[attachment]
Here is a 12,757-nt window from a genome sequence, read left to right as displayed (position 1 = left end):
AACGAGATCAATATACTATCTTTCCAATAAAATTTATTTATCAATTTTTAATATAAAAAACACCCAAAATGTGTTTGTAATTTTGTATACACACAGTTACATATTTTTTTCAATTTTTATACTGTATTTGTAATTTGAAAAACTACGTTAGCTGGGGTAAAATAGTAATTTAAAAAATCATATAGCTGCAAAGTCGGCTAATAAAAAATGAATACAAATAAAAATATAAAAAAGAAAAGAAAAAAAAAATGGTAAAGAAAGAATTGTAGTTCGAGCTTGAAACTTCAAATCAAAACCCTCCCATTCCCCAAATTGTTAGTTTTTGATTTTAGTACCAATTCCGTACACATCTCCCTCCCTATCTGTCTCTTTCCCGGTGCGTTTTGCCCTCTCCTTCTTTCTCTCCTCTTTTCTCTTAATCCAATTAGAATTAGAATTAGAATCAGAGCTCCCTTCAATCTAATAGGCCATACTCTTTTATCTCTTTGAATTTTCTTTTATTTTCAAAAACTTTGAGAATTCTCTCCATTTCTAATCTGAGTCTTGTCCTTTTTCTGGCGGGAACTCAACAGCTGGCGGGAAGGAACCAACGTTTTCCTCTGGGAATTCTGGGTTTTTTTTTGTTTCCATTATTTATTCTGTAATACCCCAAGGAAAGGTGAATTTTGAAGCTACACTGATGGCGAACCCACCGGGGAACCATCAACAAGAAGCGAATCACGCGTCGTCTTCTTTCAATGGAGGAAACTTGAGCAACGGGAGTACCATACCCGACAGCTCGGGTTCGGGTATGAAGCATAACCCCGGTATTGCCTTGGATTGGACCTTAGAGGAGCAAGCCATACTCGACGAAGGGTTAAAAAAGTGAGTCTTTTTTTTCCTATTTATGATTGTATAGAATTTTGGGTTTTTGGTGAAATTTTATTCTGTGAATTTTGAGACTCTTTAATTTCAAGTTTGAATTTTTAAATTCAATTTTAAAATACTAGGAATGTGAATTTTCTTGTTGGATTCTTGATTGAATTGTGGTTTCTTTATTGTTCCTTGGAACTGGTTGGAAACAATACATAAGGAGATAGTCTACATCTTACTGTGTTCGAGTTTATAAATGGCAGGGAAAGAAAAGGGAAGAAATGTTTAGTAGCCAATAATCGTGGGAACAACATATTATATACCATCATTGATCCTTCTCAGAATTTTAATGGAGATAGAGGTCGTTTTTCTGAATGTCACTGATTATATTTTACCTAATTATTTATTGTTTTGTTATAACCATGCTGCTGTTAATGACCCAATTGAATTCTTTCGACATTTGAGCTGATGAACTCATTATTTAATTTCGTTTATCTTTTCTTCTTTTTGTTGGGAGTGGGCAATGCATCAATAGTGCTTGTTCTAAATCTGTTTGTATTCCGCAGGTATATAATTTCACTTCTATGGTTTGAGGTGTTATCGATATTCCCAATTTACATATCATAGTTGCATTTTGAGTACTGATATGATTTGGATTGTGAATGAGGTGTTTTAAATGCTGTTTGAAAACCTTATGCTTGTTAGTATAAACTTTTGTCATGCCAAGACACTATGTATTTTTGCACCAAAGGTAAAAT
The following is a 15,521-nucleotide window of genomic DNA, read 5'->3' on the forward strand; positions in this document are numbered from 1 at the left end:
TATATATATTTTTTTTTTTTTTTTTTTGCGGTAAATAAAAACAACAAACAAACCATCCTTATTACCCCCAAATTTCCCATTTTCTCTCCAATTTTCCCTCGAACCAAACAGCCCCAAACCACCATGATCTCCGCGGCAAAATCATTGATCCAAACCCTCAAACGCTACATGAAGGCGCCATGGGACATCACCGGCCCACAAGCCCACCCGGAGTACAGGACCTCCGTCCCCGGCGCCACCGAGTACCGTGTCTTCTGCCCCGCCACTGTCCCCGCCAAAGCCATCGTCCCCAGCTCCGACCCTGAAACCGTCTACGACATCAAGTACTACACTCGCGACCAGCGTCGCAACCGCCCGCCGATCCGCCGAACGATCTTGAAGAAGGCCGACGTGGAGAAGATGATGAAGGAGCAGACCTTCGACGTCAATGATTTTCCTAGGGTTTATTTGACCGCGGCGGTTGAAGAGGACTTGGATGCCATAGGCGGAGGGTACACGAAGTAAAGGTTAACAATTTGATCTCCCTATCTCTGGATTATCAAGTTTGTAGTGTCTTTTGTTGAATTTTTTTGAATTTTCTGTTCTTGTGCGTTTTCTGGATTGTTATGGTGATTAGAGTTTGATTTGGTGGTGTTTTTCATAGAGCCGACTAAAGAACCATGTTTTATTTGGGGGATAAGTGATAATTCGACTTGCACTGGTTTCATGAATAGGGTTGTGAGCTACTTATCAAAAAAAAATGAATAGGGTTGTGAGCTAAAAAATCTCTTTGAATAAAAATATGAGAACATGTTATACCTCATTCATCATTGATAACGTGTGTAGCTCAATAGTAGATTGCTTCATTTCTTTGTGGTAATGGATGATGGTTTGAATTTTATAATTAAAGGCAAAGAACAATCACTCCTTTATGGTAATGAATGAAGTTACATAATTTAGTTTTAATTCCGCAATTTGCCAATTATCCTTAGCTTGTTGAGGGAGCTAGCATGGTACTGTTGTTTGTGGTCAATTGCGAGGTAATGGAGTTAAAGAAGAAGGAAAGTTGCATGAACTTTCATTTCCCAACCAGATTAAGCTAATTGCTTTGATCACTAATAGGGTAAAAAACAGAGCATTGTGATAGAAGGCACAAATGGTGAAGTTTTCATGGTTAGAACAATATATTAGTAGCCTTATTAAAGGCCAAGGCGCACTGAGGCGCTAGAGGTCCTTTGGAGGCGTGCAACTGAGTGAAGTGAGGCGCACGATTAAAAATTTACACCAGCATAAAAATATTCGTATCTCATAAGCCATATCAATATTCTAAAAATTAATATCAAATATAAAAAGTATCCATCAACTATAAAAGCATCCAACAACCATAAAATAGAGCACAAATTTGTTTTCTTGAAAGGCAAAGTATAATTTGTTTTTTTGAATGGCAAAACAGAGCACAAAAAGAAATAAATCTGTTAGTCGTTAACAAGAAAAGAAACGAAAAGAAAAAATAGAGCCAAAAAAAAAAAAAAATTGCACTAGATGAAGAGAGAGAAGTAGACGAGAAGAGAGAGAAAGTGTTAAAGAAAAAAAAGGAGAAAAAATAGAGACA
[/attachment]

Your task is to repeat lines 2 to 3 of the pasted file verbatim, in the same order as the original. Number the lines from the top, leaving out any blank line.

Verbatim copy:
AACGAGATCAATATACTATCTTTCCAATAAAATTTATTTATCAATTTTTAATATAAAAAACACCCAAAATGTGTTTGTAATTTTGTATACACACAGTTACATATTTTTTTCAATTTTTATACTGTATTTGTAATTTGAAAAACTACGTTAGCTGGGGTAAAATAGTAATTTAAAAAATCATATAGCTGCAAAGTCGGCTAATAAAAAATGAATACAAATAAAAATATAAAAAAGAAAAGAAAAAAAAAATGGTAAAGAAAGAATTGTAGTTCGAGCTTGAAACTTCAAATCAAAACCCTCCCATTCCCCAAATTGTTAGTTTTTGATTTTAGTACCAATTCCGTACACATCTCCCTCCCTATCTGTCTCTTTCCCGGTGCGTTTTGCCCTCTCCTTCTTTCTCTCCTCTTTTCTCTTAATCCAATTAGAATTAGAATTAGAATCAGAGCTCCCTTCAATCTAATAGGCCATACTCTTTTATCTCTTTGAATTTTCTTTTATTTTCAAAAACTTTGAGAATTCTCTCCATTTCTAATCTGAGTCTTGTCCTTTTTCTGGCGGGAACTCAACAGCTGGCGGGAAGGAACCAACGTTTTCCTCTGGGAATTCTGGGTTTTTTTTTGTTTCCATTATTTATTCTGTAATACCCCAAGGAAAGGTGAATTTTGAAGCTACACTGATGGCGAACCCACCGGGGAACCATCAACAAGAAGCGAATCACGCGTCGTCTTCTTTCAATGGAGGAAACTTGAGCAACGGGAGTACCATACCCGACAGCTCGGGTTCGGGTATGAAGCATAACCCCGGTATTGCCTTGGATTGGACCTTAGAGGAGCAAGCCATACTCGACGAAGGGTTAAAAAAGTGAGTCTTTTTTTTCCTATTTATGATTGTATAGAATTTTGGGTTTTTGGTGAAATTTTATTCTGTGAATTTTGAGACTCTTTAATTTCAAGTTTGAATTTTTAAATTCAATTTTAAAATACTAGGAATGTGAATTTTCTTGTTGGATTCTTGATTGAATTGTGGTTTCTTTATTGTTCCTTGGAACTGGTTGGAAACAATACATAAGGAGATAGTCTACATCTTACTGTGTTCGAGTTTATAAATGGCAGGGAAAGAAAAGGGAAGAAATGTTTAGTAGCCAATAATCGTGGGAACAACATATTATATACCATCATTGATCCTTCTCAGAATTTTAATGGAGATAGAGGTCGTTTTTCTGAATGTCACTGATTATATTTTACCTAATTATTTATTGTTTTGTTATAACCATGCTGCTGTTAATGACCCAATTGAATTCTTTCGACATTTGAGCTGATGAACTCATTATTTAATTTCGTTTATCTTTTCTTCTTTTTGTTGGGAGTGGGCAATGCATCAATAGTGCTTGTTCTAAATCTGTTTGTATTCCGCAGGTATATAATTTCACTTCTATGGTTTGAGGTGTTATCGATATTCCCAATTTACATATCATAGTTGCATTTTGAGTACTGATATGATTTGGATTGTGAATGAGGTGTTTTAAATGCTGTTTGAAAACCTTATGCTTGTTAGTATAAACTTTTGTCATGCCAAGACACTATGTATTTTTGCACCAAAGGTAAAAT
The following is a 15,521-nucleotide window of genomic DNA, read 5'->3' on the forward strand; positions in this document are numbered from 1 at the left end: